Art, Books October 28, 2009 By Jennifer Pappas

samweber page3 Sam WeberHow did you get involved with The Folio Society and when did they approach you to do the illustrations for Lord of the Flies?

They got in touch with me in the fall of 2008. As far as I know, they found my work online. I didn’t start working on the project until Spring 2009, and worked on it off and on for the whole summer.

How did you go about selecting which elements or images from the story to focus on?

It was a difficult process. There are so many great scenes and concepts put forth in the novel. In the end, I tried to focus more on individual, quiet moments, partly because that’s where my strengths lie as an illustrator. I also wanted to avoid showing anything too violent or explicit. The words do a far better job of conveying the horror of Piggy and Simon’s murder than I ever could. Some things are better left to the imagination, and I think in the end I was more interested in conveying a mood and atmosphere than depicting ultra-specific moments from the text.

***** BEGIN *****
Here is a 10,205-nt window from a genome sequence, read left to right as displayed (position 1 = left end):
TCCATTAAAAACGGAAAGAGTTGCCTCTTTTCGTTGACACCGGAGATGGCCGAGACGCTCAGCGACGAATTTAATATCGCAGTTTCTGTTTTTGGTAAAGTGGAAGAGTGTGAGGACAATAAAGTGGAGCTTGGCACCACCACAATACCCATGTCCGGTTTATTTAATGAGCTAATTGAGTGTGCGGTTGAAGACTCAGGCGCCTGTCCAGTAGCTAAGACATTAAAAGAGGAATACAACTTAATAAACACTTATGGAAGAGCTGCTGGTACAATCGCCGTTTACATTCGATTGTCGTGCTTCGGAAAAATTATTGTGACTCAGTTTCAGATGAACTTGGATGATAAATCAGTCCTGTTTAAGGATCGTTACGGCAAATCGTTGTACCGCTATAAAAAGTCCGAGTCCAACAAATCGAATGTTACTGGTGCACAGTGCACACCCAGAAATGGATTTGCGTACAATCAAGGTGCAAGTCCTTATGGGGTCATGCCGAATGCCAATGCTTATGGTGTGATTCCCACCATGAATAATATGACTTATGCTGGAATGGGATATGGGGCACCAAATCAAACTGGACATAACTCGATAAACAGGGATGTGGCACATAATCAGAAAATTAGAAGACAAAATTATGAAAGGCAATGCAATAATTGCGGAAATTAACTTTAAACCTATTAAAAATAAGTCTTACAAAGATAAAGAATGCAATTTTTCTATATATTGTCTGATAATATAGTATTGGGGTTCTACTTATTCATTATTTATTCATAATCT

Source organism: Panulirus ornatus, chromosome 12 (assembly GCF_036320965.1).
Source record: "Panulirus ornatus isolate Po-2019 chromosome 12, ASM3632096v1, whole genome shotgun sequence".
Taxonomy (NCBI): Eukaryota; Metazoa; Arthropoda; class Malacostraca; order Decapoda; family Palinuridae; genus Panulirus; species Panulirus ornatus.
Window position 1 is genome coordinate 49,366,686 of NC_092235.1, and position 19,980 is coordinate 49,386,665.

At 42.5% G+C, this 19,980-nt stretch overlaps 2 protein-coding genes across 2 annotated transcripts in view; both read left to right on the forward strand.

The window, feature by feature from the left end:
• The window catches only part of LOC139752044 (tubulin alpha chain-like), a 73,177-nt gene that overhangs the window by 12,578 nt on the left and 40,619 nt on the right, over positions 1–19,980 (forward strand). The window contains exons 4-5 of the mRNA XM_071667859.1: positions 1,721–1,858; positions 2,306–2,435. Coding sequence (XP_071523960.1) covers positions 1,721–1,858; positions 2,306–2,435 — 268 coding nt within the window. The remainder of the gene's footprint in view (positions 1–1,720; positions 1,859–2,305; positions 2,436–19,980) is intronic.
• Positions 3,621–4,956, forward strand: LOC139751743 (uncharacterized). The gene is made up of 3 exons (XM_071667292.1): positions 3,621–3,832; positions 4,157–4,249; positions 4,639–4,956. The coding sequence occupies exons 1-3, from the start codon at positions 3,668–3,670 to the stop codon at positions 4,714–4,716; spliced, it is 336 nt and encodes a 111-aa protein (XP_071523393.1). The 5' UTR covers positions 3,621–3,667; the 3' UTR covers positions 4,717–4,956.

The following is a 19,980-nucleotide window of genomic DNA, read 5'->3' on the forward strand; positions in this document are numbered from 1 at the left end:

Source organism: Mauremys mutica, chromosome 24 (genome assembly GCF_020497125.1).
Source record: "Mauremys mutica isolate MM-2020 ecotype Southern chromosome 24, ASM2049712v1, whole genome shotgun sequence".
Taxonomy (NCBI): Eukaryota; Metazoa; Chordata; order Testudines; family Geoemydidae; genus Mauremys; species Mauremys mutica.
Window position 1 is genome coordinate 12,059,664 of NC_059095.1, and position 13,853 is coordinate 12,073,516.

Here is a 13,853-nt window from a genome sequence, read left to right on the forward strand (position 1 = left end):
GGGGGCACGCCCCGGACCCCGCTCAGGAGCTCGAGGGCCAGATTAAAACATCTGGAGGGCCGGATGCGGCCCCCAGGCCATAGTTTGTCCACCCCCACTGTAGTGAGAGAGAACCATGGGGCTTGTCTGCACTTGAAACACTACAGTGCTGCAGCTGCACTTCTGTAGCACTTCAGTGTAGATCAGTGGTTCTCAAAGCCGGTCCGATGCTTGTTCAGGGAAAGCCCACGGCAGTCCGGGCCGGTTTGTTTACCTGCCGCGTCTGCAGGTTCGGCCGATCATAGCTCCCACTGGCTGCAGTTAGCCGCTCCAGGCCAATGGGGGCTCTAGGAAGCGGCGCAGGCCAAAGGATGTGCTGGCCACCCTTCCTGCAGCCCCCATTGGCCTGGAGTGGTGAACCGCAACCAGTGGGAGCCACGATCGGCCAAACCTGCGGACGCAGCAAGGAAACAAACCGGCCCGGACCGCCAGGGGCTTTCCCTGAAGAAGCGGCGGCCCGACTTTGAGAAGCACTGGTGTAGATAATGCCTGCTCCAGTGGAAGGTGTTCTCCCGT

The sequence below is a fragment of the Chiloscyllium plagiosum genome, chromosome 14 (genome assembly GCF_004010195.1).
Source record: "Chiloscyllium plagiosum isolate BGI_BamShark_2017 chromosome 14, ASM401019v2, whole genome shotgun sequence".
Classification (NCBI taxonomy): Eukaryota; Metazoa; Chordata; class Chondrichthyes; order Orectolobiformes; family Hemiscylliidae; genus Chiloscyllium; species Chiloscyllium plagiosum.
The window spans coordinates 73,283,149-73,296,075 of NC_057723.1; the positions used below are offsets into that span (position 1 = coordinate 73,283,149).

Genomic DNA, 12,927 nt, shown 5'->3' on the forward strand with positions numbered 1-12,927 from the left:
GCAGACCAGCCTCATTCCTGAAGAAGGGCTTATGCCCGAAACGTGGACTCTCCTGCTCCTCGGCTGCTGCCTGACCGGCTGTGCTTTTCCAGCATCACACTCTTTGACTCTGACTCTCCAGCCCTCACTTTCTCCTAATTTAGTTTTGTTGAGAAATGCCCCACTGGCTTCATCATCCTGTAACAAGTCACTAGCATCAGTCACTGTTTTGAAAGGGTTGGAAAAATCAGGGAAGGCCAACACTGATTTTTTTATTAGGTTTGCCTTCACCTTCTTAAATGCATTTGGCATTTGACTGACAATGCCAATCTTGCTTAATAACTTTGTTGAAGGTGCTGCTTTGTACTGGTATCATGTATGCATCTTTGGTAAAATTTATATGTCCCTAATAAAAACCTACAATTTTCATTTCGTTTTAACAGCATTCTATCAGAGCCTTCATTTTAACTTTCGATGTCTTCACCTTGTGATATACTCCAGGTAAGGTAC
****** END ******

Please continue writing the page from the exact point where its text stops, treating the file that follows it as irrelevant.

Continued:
What’s your favorite part of the book and why?
That’s really hard to say. Probably when Jack and his boys paint their faces for the first time — when their transformation takes on a physical manifestation. It’s such a great visual, and it’s always resonated with me. I think there’s something very alluring about the notion of becoming another person; in the novel it becomes such an ominous and foreboding moment. You can almost see the consequences of this metamorphosis cast out before them.

1 2 3 4